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Man Arrested For Arson of Minneapolis Police Precinct

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On May 28th, protesters in Minneapolis overpowered police at the city’s Third Police Precinct, forcing the officers who had been defending the building for days to retreat.

It wasn’t long before protesters had made their way into the building, looting everything they could find before burning it to the ground. There were hundreds of people in the crowd, and many of these perpetrators may never be known to police. However, at least one arrest was made in the case of the precinct arson. The arrest came after a young man took items that he stole from the police precinct to his job and bragged about his participation in the riots on social media.

23-year-old Branden Michael Wolfe of St. Paul, Minnesota, was officially charged with arson this week, according to KIMT.

On June 3rd, police in St. Paul were called to a home improvement store after someone reported that Wolfe was walking around wearing body armor and carrying a baton. Wolfe reportedly worked at the store but was fired just before his arrest for making social media posts about his involvement in the riots. Wolfe previously worked at the store as a security guard.

When Wolfe was arrested, he was found with many items stolen from the department, including body armor, a police-issue duty belt with handcuffs, an earphone piece, baton, and a knife. Back at his apartment, police recovered more items from the precinct including a riot helmet, 9mm pistol magazine, police radio, and police issue overdose kit, from Wolfe’s apartment.

When questioned by police, Wolfe did not admit to starting the fire at the percent, but says that he took property from the building after it had already been broken into. He also identified himself in numerous photos, and admitted to pushing a wooden barrel into the fire.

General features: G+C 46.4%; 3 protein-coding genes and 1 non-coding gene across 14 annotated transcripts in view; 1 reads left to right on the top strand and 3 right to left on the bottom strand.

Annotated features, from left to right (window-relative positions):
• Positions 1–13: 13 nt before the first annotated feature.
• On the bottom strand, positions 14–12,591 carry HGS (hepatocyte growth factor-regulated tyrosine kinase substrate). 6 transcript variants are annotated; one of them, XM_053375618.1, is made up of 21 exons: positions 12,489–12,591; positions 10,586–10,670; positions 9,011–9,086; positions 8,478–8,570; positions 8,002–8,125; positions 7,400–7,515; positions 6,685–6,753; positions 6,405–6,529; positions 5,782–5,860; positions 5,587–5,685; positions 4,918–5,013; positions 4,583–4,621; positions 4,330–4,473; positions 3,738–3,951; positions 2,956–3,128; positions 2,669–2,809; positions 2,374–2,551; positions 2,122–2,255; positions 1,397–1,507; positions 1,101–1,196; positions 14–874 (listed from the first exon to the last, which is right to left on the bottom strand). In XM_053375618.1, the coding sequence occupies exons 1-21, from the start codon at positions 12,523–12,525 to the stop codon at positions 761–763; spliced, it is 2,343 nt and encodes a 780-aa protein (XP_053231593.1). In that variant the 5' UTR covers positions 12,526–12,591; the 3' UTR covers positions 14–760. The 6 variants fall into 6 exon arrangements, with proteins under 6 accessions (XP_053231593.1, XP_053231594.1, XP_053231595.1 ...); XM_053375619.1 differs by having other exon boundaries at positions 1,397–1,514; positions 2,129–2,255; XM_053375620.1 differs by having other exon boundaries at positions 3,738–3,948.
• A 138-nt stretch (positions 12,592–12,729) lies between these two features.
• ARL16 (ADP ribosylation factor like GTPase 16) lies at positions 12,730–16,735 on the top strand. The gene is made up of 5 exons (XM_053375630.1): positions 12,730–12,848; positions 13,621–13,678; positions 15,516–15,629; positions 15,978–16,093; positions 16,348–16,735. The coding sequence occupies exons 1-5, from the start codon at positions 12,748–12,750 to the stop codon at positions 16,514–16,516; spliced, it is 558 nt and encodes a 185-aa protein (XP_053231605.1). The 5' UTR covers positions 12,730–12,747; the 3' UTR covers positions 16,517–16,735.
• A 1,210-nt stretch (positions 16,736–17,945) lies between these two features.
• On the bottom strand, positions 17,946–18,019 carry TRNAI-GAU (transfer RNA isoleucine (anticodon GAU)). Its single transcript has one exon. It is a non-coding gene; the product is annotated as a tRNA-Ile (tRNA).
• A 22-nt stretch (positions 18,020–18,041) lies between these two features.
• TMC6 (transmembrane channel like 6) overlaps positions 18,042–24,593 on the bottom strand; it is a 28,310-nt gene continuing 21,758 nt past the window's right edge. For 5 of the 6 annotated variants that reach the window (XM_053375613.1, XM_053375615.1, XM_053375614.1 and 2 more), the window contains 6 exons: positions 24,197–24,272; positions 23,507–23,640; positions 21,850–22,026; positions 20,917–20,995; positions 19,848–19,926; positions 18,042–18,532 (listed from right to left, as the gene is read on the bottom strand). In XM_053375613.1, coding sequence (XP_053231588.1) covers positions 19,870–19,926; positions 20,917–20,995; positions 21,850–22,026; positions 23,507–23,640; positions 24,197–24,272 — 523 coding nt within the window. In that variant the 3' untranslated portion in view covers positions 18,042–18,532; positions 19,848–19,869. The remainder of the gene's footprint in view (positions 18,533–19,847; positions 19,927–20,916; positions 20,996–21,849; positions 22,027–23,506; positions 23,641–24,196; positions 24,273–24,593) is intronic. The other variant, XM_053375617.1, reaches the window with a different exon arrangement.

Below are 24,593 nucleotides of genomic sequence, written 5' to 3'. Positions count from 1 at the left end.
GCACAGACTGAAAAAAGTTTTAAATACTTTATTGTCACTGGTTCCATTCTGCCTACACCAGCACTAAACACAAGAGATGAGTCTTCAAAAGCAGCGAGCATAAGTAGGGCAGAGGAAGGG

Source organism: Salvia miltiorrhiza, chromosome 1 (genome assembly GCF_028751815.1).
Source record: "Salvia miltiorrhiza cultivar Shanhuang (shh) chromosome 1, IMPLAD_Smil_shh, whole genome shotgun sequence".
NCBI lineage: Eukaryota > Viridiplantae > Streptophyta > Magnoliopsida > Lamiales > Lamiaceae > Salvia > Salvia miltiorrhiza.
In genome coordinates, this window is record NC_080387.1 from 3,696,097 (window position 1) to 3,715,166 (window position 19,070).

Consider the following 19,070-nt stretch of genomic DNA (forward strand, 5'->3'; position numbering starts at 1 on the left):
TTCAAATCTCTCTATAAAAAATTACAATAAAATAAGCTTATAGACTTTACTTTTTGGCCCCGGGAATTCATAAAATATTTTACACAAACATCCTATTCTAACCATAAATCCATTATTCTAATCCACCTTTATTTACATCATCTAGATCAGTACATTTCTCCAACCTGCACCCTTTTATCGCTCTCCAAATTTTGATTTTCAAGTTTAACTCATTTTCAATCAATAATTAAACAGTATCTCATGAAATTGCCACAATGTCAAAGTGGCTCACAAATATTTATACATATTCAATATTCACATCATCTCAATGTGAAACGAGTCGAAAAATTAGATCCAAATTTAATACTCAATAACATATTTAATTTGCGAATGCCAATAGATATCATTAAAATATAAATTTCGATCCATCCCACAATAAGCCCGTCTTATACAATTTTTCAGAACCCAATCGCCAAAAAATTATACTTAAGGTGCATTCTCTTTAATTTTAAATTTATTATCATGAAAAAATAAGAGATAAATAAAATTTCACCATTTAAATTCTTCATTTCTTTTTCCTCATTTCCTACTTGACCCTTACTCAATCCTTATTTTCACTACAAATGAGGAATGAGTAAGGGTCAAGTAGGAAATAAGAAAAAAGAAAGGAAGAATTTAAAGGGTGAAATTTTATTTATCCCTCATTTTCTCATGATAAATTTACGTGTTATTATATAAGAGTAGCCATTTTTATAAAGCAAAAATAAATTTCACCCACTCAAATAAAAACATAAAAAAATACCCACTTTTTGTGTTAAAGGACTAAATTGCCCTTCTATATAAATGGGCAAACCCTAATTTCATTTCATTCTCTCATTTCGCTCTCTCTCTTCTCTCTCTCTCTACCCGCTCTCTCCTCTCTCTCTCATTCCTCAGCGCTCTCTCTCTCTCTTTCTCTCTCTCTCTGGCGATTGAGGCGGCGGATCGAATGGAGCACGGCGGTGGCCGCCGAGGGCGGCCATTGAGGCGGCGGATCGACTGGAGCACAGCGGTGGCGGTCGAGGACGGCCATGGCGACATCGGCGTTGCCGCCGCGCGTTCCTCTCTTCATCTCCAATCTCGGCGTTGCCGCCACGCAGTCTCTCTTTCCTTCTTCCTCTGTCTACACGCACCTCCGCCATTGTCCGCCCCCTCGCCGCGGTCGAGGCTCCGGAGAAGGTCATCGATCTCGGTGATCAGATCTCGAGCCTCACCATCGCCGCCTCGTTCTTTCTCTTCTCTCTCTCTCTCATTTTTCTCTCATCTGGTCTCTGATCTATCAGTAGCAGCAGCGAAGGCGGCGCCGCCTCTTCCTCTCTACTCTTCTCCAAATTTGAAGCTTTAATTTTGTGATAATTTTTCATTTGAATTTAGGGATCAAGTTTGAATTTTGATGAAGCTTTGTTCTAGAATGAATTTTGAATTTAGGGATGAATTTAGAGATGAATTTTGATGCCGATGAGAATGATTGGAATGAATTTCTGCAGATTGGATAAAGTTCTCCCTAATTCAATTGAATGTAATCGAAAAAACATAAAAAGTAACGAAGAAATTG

Wolfe is the only protester who was arrested for the police department breach so far, but other arrests have been made for different acts of looting and arson that occurred in the city.

According to Twin Cities, at least two other arrests have been made for other acts of destruction that occurred during the riots. The report indicated that 28-year-old Matthew Lee Rupert of Illinois was charged with civil disorder, rioting, and arson in relation to his participation in the riots on May 28th and 29th. These actions reportedly took place in both Minneapolis and St. Paul, two cities that are extremely close in proximity, which is why they are known as the “Twin Cities.”

Just like Wolfe, Rupert also clumsily incriminated himself on social media by bragging about his actions and posting live cellphone videos of his crimes.

The police say that in the video, Rupert “can be seen passing out explosive devices” and “encouraging others to throw his explosives at law enforcement officers, actively damaging property, appearing to light a fire in a building and looting businesses in Minneapolis.”

Days later, he then attempted to start trouble in Chicago, where he also posted live videos on social incriminating himself.

Mark Horowitz is a graduate of Brandeis University with a degree in political science. Horowitz could have had a job at one of the top media organizations in the United States, but when working as an intern, he found that the journalists in the newsroom were confined by the anxieties and sensibilities of their bosses. Horowitz loved journalism, but wanted more freedom to pursue more complex topics than you would find on the evening news. Around the same time, he began to notice that there was a growing number of independent journalists developing followings online by sharing their in-depth analysis of advanced or off-beat topics. It wasn't long before Horowitz quit his internship with a large New York network to begin publishing his own material online.

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